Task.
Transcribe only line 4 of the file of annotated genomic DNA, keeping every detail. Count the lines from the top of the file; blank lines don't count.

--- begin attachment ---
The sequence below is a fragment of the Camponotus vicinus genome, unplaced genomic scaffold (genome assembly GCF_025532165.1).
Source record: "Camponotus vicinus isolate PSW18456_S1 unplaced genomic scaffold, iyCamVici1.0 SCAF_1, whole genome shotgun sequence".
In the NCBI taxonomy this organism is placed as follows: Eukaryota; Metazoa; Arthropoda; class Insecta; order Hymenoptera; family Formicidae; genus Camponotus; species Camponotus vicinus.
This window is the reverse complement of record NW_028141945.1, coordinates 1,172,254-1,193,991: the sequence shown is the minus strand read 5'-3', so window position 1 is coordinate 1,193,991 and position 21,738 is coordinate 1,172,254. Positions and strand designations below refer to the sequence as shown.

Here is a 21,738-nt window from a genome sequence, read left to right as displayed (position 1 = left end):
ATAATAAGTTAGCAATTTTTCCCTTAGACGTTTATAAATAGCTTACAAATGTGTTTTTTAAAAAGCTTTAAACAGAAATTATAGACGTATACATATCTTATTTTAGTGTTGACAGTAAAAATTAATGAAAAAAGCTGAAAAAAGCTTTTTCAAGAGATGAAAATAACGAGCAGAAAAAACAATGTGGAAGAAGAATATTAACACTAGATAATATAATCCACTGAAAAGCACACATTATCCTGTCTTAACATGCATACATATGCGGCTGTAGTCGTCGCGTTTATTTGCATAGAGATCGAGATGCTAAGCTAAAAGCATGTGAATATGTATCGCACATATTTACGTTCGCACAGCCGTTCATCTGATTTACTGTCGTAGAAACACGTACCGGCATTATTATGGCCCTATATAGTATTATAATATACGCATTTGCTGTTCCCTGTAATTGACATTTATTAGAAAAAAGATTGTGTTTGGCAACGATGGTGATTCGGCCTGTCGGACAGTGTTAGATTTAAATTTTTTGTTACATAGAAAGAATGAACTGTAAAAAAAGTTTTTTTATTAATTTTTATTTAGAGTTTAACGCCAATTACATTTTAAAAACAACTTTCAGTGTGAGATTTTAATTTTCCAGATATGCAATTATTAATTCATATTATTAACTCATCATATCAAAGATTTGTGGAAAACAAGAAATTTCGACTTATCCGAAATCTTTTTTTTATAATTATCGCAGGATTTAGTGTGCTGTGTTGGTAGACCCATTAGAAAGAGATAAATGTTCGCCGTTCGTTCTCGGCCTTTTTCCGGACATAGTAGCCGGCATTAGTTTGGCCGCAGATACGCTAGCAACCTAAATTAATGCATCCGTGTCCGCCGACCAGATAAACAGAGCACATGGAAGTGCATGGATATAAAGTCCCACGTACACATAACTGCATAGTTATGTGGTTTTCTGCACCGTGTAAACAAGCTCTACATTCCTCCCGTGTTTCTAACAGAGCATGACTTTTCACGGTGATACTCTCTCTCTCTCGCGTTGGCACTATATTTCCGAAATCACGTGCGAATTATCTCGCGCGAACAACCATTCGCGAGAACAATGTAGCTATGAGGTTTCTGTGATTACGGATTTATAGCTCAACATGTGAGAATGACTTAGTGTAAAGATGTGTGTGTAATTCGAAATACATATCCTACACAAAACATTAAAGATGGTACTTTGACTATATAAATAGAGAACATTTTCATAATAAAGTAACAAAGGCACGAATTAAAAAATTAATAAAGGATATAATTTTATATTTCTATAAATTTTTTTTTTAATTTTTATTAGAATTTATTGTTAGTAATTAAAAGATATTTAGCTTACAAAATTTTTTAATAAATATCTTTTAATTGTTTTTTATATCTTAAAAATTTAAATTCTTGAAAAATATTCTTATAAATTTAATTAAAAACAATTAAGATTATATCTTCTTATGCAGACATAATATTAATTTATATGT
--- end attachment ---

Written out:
This window is the reverse complement of record NW_028141945.1, coordinates 1,172,254-1,193,991: the sequence shown is the minus strand read 5'-3', so window position 1 is coordinate 1,193,991 and position 21,738 is coordinate 1,172,254. Positions and strand designations below refer to the sequence as shown.